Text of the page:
22 April 2022

Te Maiora Rurehe: building bonds and breaking down boundaries

Alumni Stories

Growing up in Minginui, in the foothills of the Ureweras, Te Maiora Rurehe (Tūhoe/Te Arawa) thought moving to Hamilton to study law at Waikato University was a big deal, until he found himself in Ho Chi Minh City, Vietnam.

He spent eight weeks in the bustling city in 2019, on a Prime Minister’s Scholarship for Asia (PMSA). “It was absolutely eye-opening. I came from a small village, population 100. For me that was the beginning and the end of the world.”

Te Maiora travelled to Vietnam as part of a diverse group of six rangatahi. Their study backgrounds included law, business, engineering, and supply chain management. The group was evenly split between men and women. Two were practicing Christians and one was Muslim.

“It was my first real exposure to the faith of Islam and I wasn’t really aware of their rituals of prayer five times a day. And the two Christian boys would get up every day and do their prayers and journalling,” he says. “It was amazing. I learned a lot from them.”

Good to go as a group

Travelling as part of a group was important for Te Maiora and he says he was fortunate that one of the other students was also Māori. “For me, the eight weeks in Vietnam was the longest I had been overseas. It was good to be there with her, and we could speak to each other in te reo Māori. It felt like a slice of home when we were a long way from our whānau.”

The team was introduced to each other and spent some time together before leaving Aotearoa, and supported each other while they were away. “We were all going through the same experiences and could share how we were feeling. “There were times when we needed to stick together, like crossing the road. It’s a whole different tikanga there!”

Te Maiora completed an internship with Rouse, a legal firm specialising in managing Intellectual Property (IP) issues in a part of the world where fakes of “big brand” products such as Nike and Louis Vuitton are big business. His internship was arranged through CRCC Asia and funded by PMSA. Without the funding, he knows he could never have gone.

“My parents are not travellers, they’ve never had the financial means. So for me, travel with the purpose of exploring a new culture wasn’t something I had considered before learning about the PMSA.”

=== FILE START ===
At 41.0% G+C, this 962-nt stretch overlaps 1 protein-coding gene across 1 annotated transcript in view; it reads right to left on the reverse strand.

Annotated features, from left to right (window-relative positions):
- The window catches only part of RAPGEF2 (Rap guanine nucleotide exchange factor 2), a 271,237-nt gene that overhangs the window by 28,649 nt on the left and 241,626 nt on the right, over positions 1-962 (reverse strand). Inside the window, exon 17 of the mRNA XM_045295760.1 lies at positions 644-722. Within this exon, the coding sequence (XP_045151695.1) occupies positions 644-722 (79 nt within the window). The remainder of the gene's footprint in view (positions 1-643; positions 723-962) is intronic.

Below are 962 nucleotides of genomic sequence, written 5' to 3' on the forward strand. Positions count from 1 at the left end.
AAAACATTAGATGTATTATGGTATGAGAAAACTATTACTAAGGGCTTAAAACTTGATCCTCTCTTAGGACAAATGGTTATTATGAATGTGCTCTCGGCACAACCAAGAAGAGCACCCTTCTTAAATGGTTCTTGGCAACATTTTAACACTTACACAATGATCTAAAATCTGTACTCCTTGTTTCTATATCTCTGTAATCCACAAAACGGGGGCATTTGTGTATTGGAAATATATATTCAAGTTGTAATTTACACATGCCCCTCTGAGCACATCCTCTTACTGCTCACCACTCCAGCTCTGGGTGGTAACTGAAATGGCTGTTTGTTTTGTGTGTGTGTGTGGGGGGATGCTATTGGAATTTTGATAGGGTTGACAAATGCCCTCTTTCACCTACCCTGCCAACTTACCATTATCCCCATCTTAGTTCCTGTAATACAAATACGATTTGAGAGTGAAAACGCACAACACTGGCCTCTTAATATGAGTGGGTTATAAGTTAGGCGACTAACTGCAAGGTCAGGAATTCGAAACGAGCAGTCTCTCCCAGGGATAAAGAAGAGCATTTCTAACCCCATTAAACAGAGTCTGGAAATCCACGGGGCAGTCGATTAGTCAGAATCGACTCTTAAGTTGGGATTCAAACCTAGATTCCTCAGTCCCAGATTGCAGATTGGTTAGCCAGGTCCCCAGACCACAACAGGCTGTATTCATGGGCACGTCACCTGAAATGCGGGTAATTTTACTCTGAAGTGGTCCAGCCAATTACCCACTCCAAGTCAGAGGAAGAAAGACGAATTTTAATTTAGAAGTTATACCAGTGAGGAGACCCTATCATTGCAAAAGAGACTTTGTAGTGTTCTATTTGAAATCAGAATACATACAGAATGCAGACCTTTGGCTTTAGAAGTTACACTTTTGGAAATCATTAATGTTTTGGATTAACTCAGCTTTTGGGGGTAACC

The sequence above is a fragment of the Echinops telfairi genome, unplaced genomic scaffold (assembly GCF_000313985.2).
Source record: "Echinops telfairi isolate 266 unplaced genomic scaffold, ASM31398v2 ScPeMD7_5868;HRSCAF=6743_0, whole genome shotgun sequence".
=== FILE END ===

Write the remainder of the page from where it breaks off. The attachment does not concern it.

He says the Vietnamese are very hospitable, treat visitors well, and are keen for you to leave with a good impression of their country. “I can commend them on their manaakitanga.”

But aspects of life there challenged core Māori values which he holds dear. “One of my passions is the environment and Papatūānuku (earth Mother), and the importance of her care and maintenance,” he says. “In Ho Chi Minh City, the river is dirty and there’s rubbish everywhere. It was quite shocking. It gives force to why we hold these values. If you revere something you can’t let it be diminished or polluted.”

Scholarship experience provides new perspective

Te Maiora says his experience as a PMSA recipient has had a huge impact on his life. “It changes your perspective and makes you realise that the world is bigger than the town or country that you live in, that there are no real boundaries between you and another country.”

“We talk about the revitalisation of te reo Māori here in Aotearoa, but in Vietnam everyone speaks the indigenous language despite colonisation and Westernisation of their country. It was a very empowering experience that I have brought back with me.”

Te Maiora is living in Rotorua now, working for law firm Annette Sykes & Co and loving it. He believes the PMSA experience helps makes you stand out with employers. “Not many people get these opportunities, so if you’re one of the lucky few it’s a real bonus on your CV.”

While he admits to initially lacking the confidence to apply, he would encourage others like him to step up. “I guess I just thought I’ve never done anything which would make me deserving of this opportunity. But the encouragement of a friend and mentor made me push through the barriers in my mind and I surprised myself when I was awarded a scholarship.”

“Take the leap into the unknown,” he says. “You will gain exposure to another culture, build your own confidence, and get to see how others view the world.”

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